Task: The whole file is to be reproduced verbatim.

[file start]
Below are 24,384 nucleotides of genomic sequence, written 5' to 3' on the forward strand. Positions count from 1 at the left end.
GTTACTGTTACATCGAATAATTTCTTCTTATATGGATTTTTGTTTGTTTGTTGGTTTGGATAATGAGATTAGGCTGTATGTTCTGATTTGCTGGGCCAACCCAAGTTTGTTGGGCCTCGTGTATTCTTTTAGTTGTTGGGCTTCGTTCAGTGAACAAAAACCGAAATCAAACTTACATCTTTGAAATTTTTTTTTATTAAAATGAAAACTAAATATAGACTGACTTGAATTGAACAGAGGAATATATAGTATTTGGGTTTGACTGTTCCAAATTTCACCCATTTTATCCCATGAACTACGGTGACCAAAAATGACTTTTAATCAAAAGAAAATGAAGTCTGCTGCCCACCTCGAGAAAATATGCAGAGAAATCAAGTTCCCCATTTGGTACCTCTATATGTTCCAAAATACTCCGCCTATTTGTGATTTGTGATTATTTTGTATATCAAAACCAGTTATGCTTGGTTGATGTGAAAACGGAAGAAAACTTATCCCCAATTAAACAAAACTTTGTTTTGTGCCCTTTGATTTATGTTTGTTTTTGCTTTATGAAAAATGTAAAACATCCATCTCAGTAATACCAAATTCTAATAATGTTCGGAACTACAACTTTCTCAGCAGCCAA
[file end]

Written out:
Below are 24,384 nucleotides of genomic sequence, written 5' to 3' on the forward strand. Positions count from 1 at the left end.
GTTACTGTTACATCGAATAATTTCTTCTTATATGGATTTTTGTTTGTTTGTTGGTTTGGATAATGAGATTAGGCTGTATGTTCTGATTTGCTGGGCCAACCCAAGTTTGTTGGGCCTCGTGTATTCTTTTAGTTGTTGGGCTTCGTTCAGTGAACAAAAACCGAAATCAAACTTACATCTTTGAAATTTTTTTTTATTAAAATGAAAACTAAATATAGACTGACTTGAATTGAACAGAGGAATATATAGTATTTGGGTTTGACTGTTCCAAATTTCACCCATTTTATCCCATGAACTACGGTGACCAAAAATGACTTTTAATCAAAAGAAAATGAAGTCTGCTGCCCACCTCGAGAAAATATGCAGAGAAATCAAGTTCCCCATTTGGTACCTCTATATGTTCCAAAATACTCCGCCTATTTGTGATTTGTGATTATTTTGTATATCAAAACCAGTTATGCTTGGTTGATGTGAAAACGGAAGAAAACTTATCCCCAATTAAACAAAACTTTGTTTTGTGCCCTTTGATTTATGTTTGTTTTTGCTTTATGAAAAATGTAAAACATCCATCTCAGTAATACCAAATTCTAATAATGTTCGGAACTACAACTTTCTCAGCAGCCAA